Back in April and May … you know, what feels like five years ago at this point … we spent some time comparing our experience of socially distancing in the first few months of the COVID-19 pandemic to that of the Israelites in exile. We named the hard reality that exile was not where we wanted to be, and yet, our call to faithfulness did not cease because we were in exile. We also named that, like the Israelites in exile, we did not know when the exile would end – and that we are called to claim a place of home in the present (even the unwanted present).

In June, we looked at what it means to reclaim our faithfulness as a church; we looked at what it means to be God’s faithful people in the world today. The purpose of that invitation was to think of us collectively – as the full Body of Christ. How do we live in to God’s calling for us as the unified congregation, even in the midst of a pandemic?

Today, we begin a new focus on our call as the Body of Christ – only, over the coming two months, our focus will not be on our collective identity, it will be on our individual selves. How are we, as individual disciples of the Lord called to respond in the midst of such a challenging season of life?

This question – how are we to respond in such a difficult time of life? – is not a unique question. Our seeking for personal holiness and self-worth, our desire for purpose and salvation, our longing for guidance and direction – these quests of the individual are steeped in our history as God’s people.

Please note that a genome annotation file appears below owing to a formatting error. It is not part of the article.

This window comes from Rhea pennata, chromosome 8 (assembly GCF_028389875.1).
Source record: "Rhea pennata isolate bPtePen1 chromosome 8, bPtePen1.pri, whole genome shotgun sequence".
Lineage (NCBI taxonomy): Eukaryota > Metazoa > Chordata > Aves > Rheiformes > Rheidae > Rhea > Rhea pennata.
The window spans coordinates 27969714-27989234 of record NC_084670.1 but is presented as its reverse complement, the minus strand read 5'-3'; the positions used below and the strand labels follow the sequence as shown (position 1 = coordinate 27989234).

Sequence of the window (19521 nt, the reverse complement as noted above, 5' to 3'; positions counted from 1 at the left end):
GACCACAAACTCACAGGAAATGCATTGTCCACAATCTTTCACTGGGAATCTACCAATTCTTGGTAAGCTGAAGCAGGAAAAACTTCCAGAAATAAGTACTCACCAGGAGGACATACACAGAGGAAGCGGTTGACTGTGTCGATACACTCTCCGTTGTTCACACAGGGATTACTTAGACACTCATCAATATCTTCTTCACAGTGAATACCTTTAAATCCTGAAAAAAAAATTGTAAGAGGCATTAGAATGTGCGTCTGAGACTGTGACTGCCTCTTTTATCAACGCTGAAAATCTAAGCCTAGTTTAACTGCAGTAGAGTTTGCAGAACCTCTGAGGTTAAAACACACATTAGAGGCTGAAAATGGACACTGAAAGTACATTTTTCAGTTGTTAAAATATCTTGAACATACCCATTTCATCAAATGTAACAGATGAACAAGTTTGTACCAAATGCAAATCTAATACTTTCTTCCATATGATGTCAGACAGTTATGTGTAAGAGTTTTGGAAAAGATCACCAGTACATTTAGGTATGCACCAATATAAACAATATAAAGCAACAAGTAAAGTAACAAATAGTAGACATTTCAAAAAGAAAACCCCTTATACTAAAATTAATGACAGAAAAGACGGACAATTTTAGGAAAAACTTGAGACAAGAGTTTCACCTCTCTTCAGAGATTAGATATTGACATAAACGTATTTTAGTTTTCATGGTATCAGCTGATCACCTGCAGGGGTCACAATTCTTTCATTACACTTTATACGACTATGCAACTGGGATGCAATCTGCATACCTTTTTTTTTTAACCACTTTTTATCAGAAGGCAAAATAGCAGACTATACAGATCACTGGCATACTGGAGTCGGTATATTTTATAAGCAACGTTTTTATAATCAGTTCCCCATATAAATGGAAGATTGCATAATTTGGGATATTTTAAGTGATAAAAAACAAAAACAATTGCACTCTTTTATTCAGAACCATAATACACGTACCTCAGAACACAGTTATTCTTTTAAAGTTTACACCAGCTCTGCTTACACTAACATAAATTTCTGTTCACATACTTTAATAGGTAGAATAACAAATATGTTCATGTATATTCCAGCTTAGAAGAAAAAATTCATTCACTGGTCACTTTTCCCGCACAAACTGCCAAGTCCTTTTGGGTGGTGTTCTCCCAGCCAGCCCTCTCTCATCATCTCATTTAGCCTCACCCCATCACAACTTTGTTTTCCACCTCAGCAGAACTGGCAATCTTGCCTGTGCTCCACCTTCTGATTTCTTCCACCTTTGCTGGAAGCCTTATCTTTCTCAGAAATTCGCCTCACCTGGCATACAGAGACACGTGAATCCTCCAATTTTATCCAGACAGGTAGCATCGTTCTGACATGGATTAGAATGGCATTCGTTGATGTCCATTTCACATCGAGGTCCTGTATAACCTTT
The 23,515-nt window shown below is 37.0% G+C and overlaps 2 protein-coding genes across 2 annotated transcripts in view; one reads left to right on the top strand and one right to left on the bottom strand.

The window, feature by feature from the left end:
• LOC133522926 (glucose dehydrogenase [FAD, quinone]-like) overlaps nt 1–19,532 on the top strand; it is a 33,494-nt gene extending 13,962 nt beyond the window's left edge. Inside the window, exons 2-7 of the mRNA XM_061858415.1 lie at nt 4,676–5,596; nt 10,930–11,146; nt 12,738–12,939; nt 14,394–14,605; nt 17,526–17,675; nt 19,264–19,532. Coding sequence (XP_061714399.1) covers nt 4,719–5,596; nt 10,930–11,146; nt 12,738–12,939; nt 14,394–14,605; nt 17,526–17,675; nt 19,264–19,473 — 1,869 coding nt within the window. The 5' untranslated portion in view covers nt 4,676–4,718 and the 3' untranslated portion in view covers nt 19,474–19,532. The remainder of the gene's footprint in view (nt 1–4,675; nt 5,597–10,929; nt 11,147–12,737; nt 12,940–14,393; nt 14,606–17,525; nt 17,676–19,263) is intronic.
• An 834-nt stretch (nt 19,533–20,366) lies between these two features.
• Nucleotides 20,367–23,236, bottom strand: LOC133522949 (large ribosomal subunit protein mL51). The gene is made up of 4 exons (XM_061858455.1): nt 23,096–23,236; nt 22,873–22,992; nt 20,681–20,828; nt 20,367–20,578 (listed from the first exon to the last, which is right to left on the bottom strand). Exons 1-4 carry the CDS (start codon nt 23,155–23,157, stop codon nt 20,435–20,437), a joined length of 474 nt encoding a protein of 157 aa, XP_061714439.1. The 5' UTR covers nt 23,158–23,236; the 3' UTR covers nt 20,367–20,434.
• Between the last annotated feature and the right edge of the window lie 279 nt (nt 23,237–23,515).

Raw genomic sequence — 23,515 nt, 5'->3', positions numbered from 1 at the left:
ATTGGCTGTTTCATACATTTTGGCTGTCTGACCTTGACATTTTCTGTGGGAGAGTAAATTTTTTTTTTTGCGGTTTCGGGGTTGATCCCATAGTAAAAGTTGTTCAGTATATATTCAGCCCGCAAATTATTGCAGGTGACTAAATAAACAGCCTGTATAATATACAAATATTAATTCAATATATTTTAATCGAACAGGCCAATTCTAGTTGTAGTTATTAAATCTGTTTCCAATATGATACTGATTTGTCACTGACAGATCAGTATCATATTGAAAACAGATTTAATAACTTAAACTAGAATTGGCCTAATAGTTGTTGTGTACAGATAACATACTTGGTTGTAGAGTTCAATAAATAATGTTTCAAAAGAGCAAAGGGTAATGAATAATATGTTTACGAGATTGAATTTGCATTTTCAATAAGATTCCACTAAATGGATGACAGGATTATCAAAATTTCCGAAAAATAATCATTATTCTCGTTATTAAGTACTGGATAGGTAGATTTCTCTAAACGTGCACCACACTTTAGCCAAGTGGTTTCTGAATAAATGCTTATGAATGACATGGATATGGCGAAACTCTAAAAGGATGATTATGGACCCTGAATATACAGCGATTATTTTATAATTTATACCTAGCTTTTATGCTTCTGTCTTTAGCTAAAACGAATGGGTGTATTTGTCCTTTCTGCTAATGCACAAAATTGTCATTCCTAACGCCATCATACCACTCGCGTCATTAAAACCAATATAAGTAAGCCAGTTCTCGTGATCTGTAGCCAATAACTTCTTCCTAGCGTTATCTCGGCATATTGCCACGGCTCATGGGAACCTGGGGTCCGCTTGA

Our guide in these two months will be the prophet Micah.

Israel was already divided into the Northern and Southern Kingdoms when Micah came to be a prophet. The Northern Kingdom would fall capture to the Assyrians about half way through Micah’s time of prophetic speaking.

In this time frame, Micah was a contemporary of the prophets, Isaiah, Amos, and Hosea. He lived during the reign of Kings Jotham, Ahaz, and Hezekiah in the Southern Kingdom of Judah. Unlike Isaiah, Micah was a ‘country’ prophet; that is, instead of speaking a prophetic word in the streets of the Holy City of Jerusalem, and speaking directly in the ears of the kings and Jewish elite, Micah lived about 25 miles SW of Jerusalem in the countryside. His voice was only heard from afar, and yet, his voice carried a great weight.